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Posted by Rick Garibay on 04/15/20150 comments


Control the Scope of JavaScript Declarations with IIFEs

One of the most common mistakes people make with JavaScript is polluting the global namespace with too many low-level function and variable declarations and then running into subtle bugs when one declaration stomps on another.

For example, if you declare something like var foo = "value"; in a JavaScript file that gets pulled into your HTML page through a script tag, that foo variable is now in the global namespace. You could have some other JavaScript file that also gets pulled in that also declares a foo variable, puts a different value in it, and then your code could start doing unintended things because of the value supplied by that other JavaScript file. If your foo variable is only intended to be used by other code in the same JavaScript file, there's a simple and common structure to be aware of for controlling that scope: Immediately Invoked Function Expressions (IIFEs), also sometimes referred to as automatically invoked functions, or self-invoking functions.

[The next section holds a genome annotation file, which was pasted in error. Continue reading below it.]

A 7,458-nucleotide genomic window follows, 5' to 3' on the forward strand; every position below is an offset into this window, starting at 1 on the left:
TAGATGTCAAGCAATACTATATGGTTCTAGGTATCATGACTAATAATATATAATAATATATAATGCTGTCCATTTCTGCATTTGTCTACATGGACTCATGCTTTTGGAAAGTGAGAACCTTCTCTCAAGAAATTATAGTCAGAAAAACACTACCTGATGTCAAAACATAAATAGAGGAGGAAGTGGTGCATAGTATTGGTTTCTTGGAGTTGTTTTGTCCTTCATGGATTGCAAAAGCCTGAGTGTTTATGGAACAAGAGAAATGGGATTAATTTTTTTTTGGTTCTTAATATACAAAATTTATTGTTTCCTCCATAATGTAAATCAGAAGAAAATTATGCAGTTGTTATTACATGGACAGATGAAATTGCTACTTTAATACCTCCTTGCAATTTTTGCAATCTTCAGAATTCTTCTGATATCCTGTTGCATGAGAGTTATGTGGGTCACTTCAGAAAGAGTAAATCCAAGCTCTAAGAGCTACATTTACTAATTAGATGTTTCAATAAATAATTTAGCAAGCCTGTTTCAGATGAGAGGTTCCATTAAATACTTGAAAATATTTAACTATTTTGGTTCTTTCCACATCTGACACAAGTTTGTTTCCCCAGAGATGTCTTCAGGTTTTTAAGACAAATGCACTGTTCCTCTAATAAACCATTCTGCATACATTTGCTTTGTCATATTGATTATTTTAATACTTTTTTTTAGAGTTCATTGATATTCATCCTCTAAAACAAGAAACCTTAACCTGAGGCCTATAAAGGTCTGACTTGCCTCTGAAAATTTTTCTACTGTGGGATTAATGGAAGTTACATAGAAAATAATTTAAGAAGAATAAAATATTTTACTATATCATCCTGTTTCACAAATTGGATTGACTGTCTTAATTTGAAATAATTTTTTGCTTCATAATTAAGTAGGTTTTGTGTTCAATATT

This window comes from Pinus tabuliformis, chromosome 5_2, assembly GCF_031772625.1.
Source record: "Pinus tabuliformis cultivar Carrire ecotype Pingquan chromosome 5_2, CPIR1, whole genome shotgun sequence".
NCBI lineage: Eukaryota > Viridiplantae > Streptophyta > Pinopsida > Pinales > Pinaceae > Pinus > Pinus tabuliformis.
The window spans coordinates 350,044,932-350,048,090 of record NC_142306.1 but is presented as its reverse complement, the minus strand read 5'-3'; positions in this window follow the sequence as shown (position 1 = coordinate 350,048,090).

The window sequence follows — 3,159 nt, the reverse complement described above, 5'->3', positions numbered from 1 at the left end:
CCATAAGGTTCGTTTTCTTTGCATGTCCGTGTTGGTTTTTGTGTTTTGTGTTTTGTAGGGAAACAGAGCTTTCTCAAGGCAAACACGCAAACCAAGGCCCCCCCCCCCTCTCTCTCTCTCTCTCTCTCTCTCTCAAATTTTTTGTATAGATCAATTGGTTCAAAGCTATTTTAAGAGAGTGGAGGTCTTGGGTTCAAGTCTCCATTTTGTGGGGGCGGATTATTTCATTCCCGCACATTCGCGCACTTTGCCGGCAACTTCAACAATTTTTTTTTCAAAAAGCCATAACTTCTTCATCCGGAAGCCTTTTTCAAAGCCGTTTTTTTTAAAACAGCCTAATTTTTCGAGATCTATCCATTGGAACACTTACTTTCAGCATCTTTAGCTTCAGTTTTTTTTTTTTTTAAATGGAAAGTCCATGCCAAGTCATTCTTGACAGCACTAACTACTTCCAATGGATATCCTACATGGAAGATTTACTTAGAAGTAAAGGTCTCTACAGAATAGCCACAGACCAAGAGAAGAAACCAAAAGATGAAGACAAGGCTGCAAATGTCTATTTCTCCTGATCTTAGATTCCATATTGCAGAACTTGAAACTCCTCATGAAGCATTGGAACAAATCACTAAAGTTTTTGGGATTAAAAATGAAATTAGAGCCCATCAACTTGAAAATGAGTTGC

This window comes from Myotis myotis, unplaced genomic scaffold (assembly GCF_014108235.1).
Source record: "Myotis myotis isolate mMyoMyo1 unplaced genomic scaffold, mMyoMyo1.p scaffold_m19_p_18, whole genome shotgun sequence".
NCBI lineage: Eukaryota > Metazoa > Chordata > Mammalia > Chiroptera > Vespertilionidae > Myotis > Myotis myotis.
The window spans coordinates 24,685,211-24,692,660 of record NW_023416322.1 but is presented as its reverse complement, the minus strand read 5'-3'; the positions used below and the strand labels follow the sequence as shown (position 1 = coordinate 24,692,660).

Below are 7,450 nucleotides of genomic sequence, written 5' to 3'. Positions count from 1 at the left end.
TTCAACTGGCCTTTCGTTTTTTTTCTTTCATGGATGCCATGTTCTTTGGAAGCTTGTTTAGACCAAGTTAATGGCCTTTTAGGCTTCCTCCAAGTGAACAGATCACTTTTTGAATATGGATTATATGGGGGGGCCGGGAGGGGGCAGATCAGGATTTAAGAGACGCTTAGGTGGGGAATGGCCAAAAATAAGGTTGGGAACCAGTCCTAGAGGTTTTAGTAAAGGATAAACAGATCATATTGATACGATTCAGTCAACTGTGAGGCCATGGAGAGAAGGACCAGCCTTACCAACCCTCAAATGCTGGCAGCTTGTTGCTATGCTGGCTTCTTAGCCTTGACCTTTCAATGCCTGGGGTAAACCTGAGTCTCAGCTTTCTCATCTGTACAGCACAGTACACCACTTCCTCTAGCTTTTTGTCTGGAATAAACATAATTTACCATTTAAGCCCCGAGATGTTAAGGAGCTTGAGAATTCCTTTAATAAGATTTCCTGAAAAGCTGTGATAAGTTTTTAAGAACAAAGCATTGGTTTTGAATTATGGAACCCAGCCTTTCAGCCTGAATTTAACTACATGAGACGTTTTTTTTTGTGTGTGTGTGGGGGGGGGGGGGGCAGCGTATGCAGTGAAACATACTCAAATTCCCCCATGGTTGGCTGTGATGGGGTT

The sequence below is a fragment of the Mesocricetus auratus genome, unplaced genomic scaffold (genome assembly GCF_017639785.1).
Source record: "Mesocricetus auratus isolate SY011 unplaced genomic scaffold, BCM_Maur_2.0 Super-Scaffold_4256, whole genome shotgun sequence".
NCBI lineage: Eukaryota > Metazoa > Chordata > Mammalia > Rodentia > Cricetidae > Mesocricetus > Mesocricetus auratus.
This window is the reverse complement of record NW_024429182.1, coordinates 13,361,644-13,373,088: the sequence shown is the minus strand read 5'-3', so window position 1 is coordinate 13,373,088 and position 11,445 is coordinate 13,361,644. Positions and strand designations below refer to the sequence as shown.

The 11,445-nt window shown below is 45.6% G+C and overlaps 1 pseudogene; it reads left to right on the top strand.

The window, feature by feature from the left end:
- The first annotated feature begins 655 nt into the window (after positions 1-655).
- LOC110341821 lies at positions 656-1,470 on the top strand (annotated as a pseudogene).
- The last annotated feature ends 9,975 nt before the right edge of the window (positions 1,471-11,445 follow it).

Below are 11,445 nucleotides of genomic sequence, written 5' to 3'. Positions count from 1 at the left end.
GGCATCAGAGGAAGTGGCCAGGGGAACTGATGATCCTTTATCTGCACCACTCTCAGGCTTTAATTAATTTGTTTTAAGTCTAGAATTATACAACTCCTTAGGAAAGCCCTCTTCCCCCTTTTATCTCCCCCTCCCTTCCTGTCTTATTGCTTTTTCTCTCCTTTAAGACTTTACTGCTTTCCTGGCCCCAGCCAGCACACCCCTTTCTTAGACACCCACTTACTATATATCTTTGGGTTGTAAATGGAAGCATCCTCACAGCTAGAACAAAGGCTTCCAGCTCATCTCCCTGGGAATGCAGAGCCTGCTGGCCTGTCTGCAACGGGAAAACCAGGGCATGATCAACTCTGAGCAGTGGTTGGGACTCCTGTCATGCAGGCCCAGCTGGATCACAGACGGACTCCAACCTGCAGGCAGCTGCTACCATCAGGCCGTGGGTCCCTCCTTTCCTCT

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Posted by Brian Noyes on 02/23/20150 comments


Using HTML5 Microdata for Better Search Engine Results

Have you ever noticed when using search engines that some of the results look much better than others? Why do some of the results have pictures and other specific information and links?

A good way to provide this additional information to search engines is using microdata, which adds extra metadata to HTML to better describe the content. A repository of some common vocabularies (schemas) is available at schema.org. The "person" schema could be used to further describe information about a blog:

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Posted by Robert Boedigheimer on 02/23/20150 comments